Objective: Shoulder pain is a common complication after stroke that can limit the patients' ability to reach their maximum functional potential and impede rehabilitation. The aim of our study was to examine the occurrence of hemiplegic shoulder pain in a group of Turkish patients and clarify contributing factors such as glenohumeral subluxation, reflex sympathetic dystrophy, tonus changes, motor functional level, limitation in shoulder range of motion, thalamic pain, neglect, and time since onset of hemiplegia. The effect of shoulder pain on the duration of rehabilitation stay was also identified.
Design: A total of 85 consecutive patients with hemiplegia admitted to a national rehabilitation center were evaluated for the presence of shoulder pain. A brief history of pain was taken for each patient, and each patient was evaluated by radiographic and ultrasonographic examination. The subjects with shoulder pain were compared with those without pain in regard to certain of the above variables.
Results: Of the 85 patients with stroke, 54 patients (54/85, 63.5%) were found to have shoulder pain. Shoulder pain was significantly more frequent in subjects with reflex sympathetic dystrophy, lower motor functional level of shoulder and hand (P < 0001), subluxation, and limitation of external rotation and flexion of shoulder (P < 0,05). Age was also a significant factor in the development of shoulder pain. We were unable to demonstrate a significant relationship between shoulder pain and sex, time since onset of disease, hemiplegic side, pathogenesis, spasticity, neglect, and thalamic pain. There was no prolongation of rehabilitation stay in patients with shoulder pain.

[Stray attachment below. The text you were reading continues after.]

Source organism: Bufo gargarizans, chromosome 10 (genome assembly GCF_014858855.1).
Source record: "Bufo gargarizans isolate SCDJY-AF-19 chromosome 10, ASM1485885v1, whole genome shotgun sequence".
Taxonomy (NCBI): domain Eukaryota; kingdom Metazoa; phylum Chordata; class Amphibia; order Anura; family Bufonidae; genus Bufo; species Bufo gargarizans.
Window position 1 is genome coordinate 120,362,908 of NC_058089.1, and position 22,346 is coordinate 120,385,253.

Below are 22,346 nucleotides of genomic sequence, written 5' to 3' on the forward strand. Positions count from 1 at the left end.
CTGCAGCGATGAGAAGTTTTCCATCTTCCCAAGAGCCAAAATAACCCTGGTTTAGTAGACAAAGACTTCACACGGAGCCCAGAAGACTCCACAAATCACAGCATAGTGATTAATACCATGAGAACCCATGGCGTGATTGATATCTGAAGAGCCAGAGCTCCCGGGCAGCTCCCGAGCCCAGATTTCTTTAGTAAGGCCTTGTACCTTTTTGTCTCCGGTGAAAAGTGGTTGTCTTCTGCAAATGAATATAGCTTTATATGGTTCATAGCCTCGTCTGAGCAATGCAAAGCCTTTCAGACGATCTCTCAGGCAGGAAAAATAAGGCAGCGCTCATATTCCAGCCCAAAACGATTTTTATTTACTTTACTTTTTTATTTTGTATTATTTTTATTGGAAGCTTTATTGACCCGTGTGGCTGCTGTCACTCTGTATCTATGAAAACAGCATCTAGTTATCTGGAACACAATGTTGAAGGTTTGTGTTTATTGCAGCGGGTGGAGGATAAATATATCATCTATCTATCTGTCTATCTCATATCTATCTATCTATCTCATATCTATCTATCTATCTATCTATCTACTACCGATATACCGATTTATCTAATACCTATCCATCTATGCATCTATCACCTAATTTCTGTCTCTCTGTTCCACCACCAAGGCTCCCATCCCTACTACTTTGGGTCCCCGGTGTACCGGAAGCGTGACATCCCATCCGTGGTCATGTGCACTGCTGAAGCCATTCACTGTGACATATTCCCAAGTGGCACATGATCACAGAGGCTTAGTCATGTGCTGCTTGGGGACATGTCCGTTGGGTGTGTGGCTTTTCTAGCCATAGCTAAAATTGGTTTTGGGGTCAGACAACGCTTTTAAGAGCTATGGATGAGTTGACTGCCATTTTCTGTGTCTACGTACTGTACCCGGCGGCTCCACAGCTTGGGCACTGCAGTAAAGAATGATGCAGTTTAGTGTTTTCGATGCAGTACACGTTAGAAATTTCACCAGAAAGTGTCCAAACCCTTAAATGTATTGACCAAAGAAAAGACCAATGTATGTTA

Conclusion: These results indicate that shoulder pain is a frequent complication after stroke and that it may develop from a variety of factors. To prevent and alleviate shoulder pain, efforts should be directed toward proper positioning of the shoulder, range of motion activities, and the avoidance of immobilization.